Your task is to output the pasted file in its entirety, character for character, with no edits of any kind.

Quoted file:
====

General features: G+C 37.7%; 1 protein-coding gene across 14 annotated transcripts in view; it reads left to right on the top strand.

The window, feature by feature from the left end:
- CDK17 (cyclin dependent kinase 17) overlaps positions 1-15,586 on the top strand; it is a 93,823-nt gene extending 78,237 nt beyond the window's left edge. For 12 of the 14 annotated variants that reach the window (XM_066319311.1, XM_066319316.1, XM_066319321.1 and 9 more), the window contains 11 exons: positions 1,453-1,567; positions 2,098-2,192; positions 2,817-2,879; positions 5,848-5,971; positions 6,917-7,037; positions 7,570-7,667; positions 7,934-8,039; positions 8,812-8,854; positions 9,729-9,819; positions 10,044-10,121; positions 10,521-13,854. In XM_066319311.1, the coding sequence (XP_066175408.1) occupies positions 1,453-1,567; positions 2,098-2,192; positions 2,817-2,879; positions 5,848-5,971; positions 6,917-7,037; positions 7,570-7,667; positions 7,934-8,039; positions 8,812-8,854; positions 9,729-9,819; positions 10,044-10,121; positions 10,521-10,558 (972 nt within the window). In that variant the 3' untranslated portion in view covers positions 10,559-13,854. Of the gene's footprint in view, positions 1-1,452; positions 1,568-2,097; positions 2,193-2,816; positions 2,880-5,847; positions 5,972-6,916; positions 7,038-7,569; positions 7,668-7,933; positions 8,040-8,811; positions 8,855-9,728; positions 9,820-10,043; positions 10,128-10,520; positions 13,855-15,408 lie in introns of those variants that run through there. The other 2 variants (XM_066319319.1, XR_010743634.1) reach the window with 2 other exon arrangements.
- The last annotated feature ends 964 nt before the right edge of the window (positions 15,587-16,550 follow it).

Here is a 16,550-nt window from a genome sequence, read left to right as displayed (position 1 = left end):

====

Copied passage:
General features: G+C 37.7%; 1 protein-coding gene across 14 annotated transcripts in view; it reads left to right on the top strand.

The window, feature by feature from the left end:
- CDK17 (cyclin dependent kinase 17) overlaps positions 1-15,586 on the top strand; it is a 93,823-nt gene extending 78,237 nt beyond the window's left edge. For 12 of the 14 annotated variants that reach the window (XM_066319311.1, XM_066319316.1, XM_066319321.1 and 9 more), the window contains 11 exons: positions 1,453-1,567; positions 2,098-2,192; positions 2,817-2,879; positions 5,848-5,971; positions 6,917-7,037; positions 7,570-7,667; positions 7,934-8,039; positions 8,812-8,854; positions 9,729-9,819; positions 10,044-10,121; positions 10,521-13,854. In XM_066319311.1, the coding sequence (XP_066175408.1) occupies positions 1,453-1,567; positions 2,098-2,192; positions 2,817-2,879; positions 5,848-5,971; positions 6,917-7,037; positions 7,570-7,667; positions 7,934-8,039; positions 8,812-8,854; positions 9,729-9,819; positions 10,044-10,121; positions 10,521-10,558 (972 nt within the window). In that variant the 3' untranslated portion in view covers positions 10,559-13,854. Of the gene's footprint in view, positions 1-1,452; positions 1,568-2,097; positions 2,193-2,816; positions 2,880-5,847; positions 5,972-6,916; positions 7,038-7,569; positions 7,668-7,933; positions 8,040-8,811; positions 8,855-9,728; positions 9,820-10,043; positions 10,128-10,520; positions 13,855-15,408 lie in introns of those variants that run through there. The other 2 variants (XM_066319319.1, XR_010743634.1) reach the window with 2 other exon arrangements.
- The last annotated feature ends 964 nt before the right edge of the window (positions 15,587-16,550 follow it).

Here is a 16,550-nt window from a genome sequence, read left to right as displayed (position 1 = left end):